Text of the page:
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    Hi everyone,

    I just finished my first year of Mathematics at Bath University and failed a unit on matrices rather badly :s:

    So I have to basically redo the exam paper, and it's confusing me a bit! If anyone from Bath who's done the paper well and can remember anything about it give me some pointers with some of the questions that would be great!

    Here are the questions I'm stuck on:

    4) Consider the following linear system in \Re^n:

    x1 + x2 + ... + xn = 1

    Calculating the rank of the augmented matrix and using the main theorem on linear systems, explain the geometric sense of the set of all the solutions of the given system.

    6) Let \lambda1, \lambda2 and \lambda3 be three mutually distinct eigenvectors of an nxn matrix A and let v1, v2 and v3 be the corresponding eigenvectors. Prove that V = [v1, v2, v3] is a set of linearly independent vectors.

    8) Prove that the transposed rows of an n x n real orthogonal matrix Q form an orthonomal basis in \Re^n.

    9) Show that a real n x n matrix A is diagonalisable if the real eigenvectors of A span \Re^n.

    Any help would be much appreciated

    Thanks
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    4) i have no idea what the augmented matrix is. i've looked it up on wikipedia, but i don't see what it's meant to be referring to in this question?? anyway, the set of solutions forms an (n-1) dimensional plane, normal (1,1,...,1). we can write the equation as x.(1,1,...,1) = 1, then it's rather obvious. then, this 'rank' you talk of is (n-1), since, put simply, we can choose x_1, ..., x_(n-1) as we like (then forcing x_n to be 1 - x_1 - ... - x_(n-1))

    6) suppose otherwise. apply the matrix to some expression of one e.vec as a linear combination of the other. derive a contradiction.

    8) what's the definition of an orthogonal matrix?? write Q^T = (a b c) where a,b,c are column vectors (the things we want to show formal an orthonormal basis)

    9) well, let's find the transformation matrix. its column (?) vectors will be the e.vecs of A, and since they span R^n, the inverse exists. hence we can diagonalise it.
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    (Original post by Chewwy)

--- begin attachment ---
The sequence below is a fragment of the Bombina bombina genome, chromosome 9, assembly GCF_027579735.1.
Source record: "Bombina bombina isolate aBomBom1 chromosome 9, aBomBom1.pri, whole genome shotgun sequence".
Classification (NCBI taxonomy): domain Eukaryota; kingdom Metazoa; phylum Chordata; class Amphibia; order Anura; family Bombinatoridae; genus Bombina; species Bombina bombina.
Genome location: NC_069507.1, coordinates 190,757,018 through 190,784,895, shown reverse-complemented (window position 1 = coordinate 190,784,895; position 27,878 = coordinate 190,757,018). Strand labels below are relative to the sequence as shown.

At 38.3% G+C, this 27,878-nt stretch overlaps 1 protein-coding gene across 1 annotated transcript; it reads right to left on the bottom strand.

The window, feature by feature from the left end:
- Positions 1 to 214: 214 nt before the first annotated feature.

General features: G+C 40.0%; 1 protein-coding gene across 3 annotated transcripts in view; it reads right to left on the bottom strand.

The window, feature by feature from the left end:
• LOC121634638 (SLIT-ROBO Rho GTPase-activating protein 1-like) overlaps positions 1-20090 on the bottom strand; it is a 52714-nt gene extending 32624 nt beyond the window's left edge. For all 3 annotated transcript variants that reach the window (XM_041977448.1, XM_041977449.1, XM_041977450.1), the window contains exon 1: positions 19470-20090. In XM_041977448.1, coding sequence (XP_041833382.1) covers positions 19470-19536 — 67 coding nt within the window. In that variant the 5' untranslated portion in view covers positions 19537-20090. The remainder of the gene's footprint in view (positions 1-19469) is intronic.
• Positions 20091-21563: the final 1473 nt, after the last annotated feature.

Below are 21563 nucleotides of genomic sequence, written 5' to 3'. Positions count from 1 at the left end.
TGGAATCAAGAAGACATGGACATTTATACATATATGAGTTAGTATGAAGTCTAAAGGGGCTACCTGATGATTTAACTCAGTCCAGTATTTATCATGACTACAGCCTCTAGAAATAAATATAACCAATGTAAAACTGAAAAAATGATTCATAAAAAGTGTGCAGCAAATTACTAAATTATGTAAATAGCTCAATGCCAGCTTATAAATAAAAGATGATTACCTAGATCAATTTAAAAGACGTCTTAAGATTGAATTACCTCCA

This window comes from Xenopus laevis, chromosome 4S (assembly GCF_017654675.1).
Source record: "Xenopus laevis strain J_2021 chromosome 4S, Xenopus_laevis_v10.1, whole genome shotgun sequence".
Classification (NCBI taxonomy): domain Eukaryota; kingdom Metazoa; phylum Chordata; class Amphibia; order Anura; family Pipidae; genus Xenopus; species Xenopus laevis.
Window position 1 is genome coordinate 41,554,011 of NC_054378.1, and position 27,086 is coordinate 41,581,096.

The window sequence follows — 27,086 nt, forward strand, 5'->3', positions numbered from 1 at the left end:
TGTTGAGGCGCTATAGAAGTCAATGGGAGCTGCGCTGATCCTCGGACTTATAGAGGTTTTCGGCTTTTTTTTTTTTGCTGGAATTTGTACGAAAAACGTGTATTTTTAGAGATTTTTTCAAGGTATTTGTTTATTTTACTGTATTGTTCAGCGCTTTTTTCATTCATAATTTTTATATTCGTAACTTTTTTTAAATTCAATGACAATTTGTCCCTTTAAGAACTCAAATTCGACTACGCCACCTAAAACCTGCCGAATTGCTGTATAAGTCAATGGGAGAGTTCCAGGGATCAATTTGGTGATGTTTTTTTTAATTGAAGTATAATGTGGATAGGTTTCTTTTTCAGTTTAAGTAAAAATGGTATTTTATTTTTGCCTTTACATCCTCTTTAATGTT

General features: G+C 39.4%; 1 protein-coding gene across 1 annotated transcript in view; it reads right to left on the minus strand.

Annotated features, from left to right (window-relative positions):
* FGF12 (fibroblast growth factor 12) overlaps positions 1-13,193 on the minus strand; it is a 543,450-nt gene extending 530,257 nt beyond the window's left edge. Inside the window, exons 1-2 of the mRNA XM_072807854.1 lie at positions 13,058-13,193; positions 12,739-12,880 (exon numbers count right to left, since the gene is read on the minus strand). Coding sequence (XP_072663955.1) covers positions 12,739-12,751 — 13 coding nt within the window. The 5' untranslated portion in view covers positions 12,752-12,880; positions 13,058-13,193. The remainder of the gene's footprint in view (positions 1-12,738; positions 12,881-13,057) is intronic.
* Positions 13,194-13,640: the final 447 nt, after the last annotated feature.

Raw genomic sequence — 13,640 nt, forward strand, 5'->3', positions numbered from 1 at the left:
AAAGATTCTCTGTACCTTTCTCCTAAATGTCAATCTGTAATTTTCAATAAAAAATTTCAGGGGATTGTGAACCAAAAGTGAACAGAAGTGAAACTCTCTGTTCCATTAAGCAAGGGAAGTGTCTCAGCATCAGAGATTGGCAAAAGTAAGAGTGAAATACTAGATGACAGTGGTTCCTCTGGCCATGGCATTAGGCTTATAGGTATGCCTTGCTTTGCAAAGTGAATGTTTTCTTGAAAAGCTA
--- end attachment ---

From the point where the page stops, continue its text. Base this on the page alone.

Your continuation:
then it's rather obvious. then, this 'rank' you talk of is (n-1), since, put simply, we can choose x_1, ..., x_(n-1) as we like (then forcing x_n to be 1 - x_1 - ... - x_(n-1))
    I am probably mistaken, but are you sure? (See spoiler)

    Spoiler:
    Show
    Some theorem says that, for a matrix A, rank(A) = rowrank(A) = columnrank(A). Rowrank is the number of linearly independent vectors in the rows of the matrix, and similarly for columnrank. Clearly there is only one row for the matrix, so we would expect the rank to be 1. Checking this with the columns, we see that each of the columns, we have (n+1) elements, but all the elements are linear combinations of each other, because of the equation given to us. So the columnrank is 1. Either way, we find the rank to be 1?
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    (Original post by Chewwy)
    4) i have no idea what the augmented matrix is
    its nothing special its just a matrix with a line between the columns for example solving linear systems;

    2x+1y = 3
    x-2y = 7

    (2 1 | 3)
    (1 -2 | 7)
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    (Original post by Kolya)
    I am probably mistaken, but are you sure? (See spoiler)

    Spoiler:
    Show
    Some theorem says that, for a matrix A, rank(A) = rowrank(A) = columnrank(A). Rowrank is the number of linearly independent vectors in the rows of the matrix, and similarly for columnrank. Clearly there is only one row for the matrix, so we would expect the rank to be 1. Checking this with the columns, we see that each of the columns, we have (n+1) elements, but all the elements are linear combinations of each other, because of the equation given to us. So the columnrank is 1. Either way, we find the rank to be 1?
    ok then. bit of a funny thing to find though. i suppose 'the main theorem on linear systems' would explain everything..
 
 
 
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